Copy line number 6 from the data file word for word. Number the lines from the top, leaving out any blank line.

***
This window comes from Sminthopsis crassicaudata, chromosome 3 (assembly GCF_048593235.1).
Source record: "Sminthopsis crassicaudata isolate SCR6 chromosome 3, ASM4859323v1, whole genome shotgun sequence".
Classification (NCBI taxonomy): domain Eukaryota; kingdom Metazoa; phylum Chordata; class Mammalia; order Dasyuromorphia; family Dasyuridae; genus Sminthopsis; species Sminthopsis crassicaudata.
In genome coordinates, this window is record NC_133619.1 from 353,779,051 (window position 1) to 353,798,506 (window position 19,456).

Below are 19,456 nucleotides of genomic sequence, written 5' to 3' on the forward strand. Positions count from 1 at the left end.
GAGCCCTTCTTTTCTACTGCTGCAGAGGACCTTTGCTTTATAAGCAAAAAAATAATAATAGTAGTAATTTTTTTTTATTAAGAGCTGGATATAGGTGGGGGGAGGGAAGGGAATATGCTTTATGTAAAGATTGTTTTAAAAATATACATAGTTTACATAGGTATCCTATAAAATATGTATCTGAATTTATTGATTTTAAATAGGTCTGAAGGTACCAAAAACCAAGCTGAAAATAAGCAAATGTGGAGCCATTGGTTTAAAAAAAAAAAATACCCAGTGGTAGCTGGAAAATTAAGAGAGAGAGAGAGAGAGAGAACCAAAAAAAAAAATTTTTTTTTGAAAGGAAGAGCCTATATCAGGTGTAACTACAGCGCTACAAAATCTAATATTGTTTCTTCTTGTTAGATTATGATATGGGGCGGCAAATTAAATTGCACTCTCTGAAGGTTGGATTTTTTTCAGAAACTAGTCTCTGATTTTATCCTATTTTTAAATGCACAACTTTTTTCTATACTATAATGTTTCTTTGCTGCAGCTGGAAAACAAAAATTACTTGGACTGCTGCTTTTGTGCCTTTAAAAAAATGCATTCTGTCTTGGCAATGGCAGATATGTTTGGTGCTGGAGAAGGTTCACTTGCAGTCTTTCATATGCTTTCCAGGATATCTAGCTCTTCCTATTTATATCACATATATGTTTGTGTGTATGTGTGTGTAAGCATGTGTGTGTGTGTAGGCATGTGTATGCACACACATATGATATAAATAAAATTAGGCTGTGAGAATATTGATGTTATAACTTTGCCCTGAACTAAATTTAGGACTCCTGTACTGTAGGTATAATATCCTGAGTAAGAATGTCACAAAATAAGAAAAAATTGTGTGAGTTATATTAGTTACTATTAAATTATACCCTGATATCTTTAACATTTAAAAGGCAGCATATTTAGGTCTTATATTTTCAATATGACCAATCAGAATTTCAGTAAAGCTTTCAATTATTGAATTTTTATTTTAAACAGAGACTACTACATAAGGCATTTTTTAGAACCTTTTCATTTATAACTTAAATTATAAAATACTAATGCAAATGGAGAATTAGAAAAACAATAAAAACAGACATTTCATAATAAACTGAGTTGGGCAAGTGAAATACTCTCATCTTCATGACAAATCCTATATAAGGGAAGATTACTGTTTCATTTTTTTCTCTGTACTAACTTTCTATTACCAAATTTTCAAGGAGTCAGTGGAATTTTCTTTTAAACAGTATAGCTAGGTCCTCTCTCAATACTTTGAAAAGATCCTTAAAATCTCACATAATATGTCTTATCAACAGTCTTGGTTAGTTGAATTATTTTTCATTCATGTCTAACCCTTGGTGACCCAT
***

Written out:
GAGCCCTTCTTTTCTACTGCTGCAGAGGACCTTTGCTTTATAAGCAAAAAAATAATAATAGTAGTAATTTTTTTTTATTAAGAGCTGGATATAGGTGGGGGGAGGGAAGGGAATATGCTTTATGTAAAGATTGTTTTAAAAATATACATAGTTTACATAGGTATCCTATAAAATATGTATCTGAATTTATTGATTTTAAATAGGTCTGAAGGTACCAAAAACCAAGCTGAAAATAAGCAAATGTGGAGCCATTGGTTTAAAAAAAAAAAATACCCAGTGGTAGCTGGAAAATTAAGAGAGAGAGAGAGAGAGAGAACCAAAAAAAAAAATTTTTTTTTGAAAGGAAGAGCCTATATCAGGTGTAACTACAGCGCTACAAAATCTAATATTGTTTCTTCTTGTTAGATTATGATATGGGGCGGCAAATTAAATTGCACTCTCTGAAGGTTGGATTTTTTTCAGAAACTAGTCTCTGATTTTATCCTATTTTTAAATGCACAACTTTTTTCTATACTATAATGTTTCTTTGCTGCAGCTGGAAAACAAAAATTACTTGGACTGCTGCTTTTGTGCCTTTAAAAAAATGCATTCTGTCTTGGCAATGGCAGATATGTTTGGTGCTGGAGAAGGTTCACTTGCAGTCTTTCATATGCTTTCCAGGATATCTAGCTCTTCCTATTTATATCACATATATGTTTGTGTGTATGTGTGTGTAAGCATGTGTGTGTGTGTAGGCATGTGTATGCACACACATATGATATAAATAAAATTAGGCTGTGAGAATATTGATGTTATAACTTTGCCCTGAACTAAATTTAGGACTCCTGTACTGTAGGTATAATATCCTGAGTAAGAATGTCACAAAATAAGAAAAAATTGTGTGAGTTATATTAGTTACTATTAAATTATACCCTGATATCTTTAACATTTAAAAGGCAGCATATTTAGGTCTTATATTTTCAATATGACCAATCAGAATTTCAGTAAAGCTTTCAATTATTGAATTTTTATTTTAAACAGAGACTACTACATAAGGCATTTTTTAGAACCTTTTCATTTATAACTTAAATTATAAAATACTAATGCAAATGGAGAATTAGAAAAACAATAAAAACAGACATTTCATAATAAACTGAGTTGGGCAAGTGAAATACTCTCATCTTCATGACAAATCCTATATAAGGGAAGATTACTGTTTCATTTTTTTCTCTGTACTAACTTTCTATTACCAAATTTTCAAGGAGTCAGTGGAATTTTCTTTTAAACAGTATAGCTAGGTCCTCTCTCAATACTTTGAAAAGATCCTTAAAATCTCACATAATATGTCTTATCAACAGTCTTGGTTAGTTGAATTATTTTTCATTCATGTCTAACCCTTGGTGACCCAT